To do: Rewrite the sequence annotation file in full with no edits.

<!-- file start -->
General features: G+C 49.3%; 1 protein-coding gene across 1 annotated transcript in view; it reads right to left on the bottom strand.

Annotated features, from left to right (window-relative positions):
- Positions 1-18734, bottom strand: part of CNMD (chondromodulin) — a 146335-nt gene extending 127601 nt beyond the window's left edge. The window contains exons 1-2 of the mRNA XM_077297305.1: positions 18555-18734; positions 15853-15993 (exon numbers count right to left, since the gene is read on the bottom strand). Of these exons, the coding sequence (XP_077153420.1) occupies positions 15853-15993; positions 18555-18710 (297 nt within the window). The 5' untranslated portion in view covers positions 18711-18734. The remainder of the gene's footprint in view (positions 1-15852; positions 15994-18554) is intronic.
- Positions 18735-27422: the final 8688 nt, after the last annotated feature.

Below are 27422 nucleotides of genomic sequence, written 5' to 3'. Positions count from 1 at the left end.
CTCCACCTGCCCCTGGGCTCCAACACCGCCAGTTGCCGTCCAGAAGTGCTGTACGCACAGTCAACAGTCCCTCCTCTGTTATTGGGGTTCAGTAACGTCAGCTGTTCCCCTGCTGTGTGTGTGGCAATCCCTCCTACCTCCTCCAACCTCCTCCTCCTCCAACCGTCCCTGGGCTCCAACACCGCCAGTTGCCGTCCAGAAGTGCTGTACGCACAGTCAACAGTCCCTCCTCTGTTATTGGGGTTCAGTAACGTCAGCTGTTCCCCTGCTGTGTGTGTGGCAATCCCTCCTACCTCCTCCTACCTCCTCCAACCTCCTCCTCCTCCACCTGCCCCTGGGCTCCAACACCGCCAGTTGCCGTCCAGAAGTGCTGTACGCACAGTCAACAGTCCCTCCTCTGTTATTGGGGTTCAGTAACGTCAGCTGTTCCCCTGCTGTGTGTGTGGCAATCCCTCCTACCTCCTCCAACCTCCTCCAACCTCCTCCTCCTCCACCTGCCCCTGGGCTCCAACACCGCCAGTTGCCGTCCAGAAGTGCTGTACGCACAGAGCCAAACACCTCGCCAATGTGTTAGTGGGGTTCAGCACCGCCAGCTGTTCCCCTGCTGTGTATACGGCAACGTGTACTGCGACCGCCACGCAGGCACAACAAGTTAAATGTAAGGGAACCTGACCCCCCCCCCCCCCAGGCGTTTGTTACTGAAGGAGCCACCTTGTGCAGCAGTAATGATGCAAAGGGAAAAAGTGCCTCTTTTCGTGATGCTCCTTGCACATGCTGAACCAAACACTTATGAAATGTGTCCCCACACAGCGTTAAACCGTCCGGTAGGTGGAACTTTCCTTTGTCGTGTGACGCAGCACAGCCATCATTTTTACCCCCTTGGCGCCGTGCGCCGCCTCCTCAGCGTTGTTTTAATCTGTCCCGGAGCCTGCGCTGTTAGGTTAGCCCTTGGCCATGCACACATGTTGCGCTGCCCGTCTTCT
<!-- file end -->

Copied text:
General features: G+C 49.3%; 1 protein-coding gene across 1 annotated transcript in view; it reads right to left on the bottom strand.

Annotated features, from left to right (window-relative positions):
- Positions 1-18734, bottom strand: part of CNMD (chondromodulin) — a 146335-nt gene extending 127601 nt beyond the window's left edge. The window contains exons 1-2 of the mRNA XM_077297305.1: positions 18555-18734; positions 15853-15993 (exon numbers count right to left, since the gene is read on the bottom strand). Of these exons, the coding sequence (XP_077153420.1) occupies positions 15853-15993; positions 18555-18710 (297 nt within the window). The 5' untranslated portion in view covers positions 18711-18734. The remainder of the gene's footprint in view (positions 1-15852; positions 15994-18554) is intronic.
- Positions 18735-27422: the final 8688 nt, after the last annotated feature.

Below are 27422 nucleotides of genomic sequence, written 5' to 3'. Positions count from 1 at the left end.
CTCCACCTGCCCCTGGGCTCCAACACCGCCAGTTGCCGTCCAGAAGTGCTGTACGCACAGTCAACAGTCCCTCCTCTGTTATTGGGGTTCAGTAACGTCAGCTGTTCCCCTGCTGTGTGTGTGGCAATCCCTCCTACCTCCTCCAACCTCCTCCTCCTCCAACCGTCCCTGGGCTCCAACACCGCCAGTTGCCGTCCAGAAGTGCTGTACGCACAGTCAACAGTCCCTCCTCTGTTATTGGGGTTCAGTAACGTCAGCTGTTCCCCTGCTGTGTGTGTGGCAATCCCTCCTACCTCCTCCTACCTCCTCCAACCTCCTCCTCCTCCACCTGCCCCTGGGCTCCAACACCGCCAGTTGCCGTCCAGAAGTGCTGTACGCACAGTCAACAGTCCCTCCTCTGTTATTGGGGTTCAGTAACGTCAGCTGTTCCCCTGCTGTGTGTGTGGCAATCCCTCCTACCTCCTCCAACCTCCTCCAACCTCCTCCTCCTCCACCTGCCCCTGGGCTCCAACACCGCCAGTTGCCGTCCAGAAGTGCTGTACGCACAGAGCCAAACACCTCGCCAATGTGTTAGTGGGGTTCAGCACCGCCAGCTGTTCCCCTGCTGTGTATACGGCAACGTGTACTGCGACCGCCACGCAGGCACAACAAGTTAAATGTAAGGGAACCTGACCCCCCCCCCCCCCAGGCGTTTGTTACTGAAGGAGCCACCTTGTGCAGCAGTAATGATGCAAAGGGAAAAAGTGCCTCTTTTCGTGATGCTCCTTGCACATGCTGAACCAAACACTTATGAAATGTGTCCCCACACAGCGTTAAACCGTCCGGTAGGTGGAACTTTCCTTTGTCGTGTGACGCAGCACAGCCATCATTTTTACCCCCTTGGCGCCGTGCGCCGCCTCCTCAGCGTTGTTTTAATCTGTCCCGGAGCCTGCGCTGTTAGGTTAGCCCTTGGCCATGCACACATGTTGCGCTGCCCGTCTTCT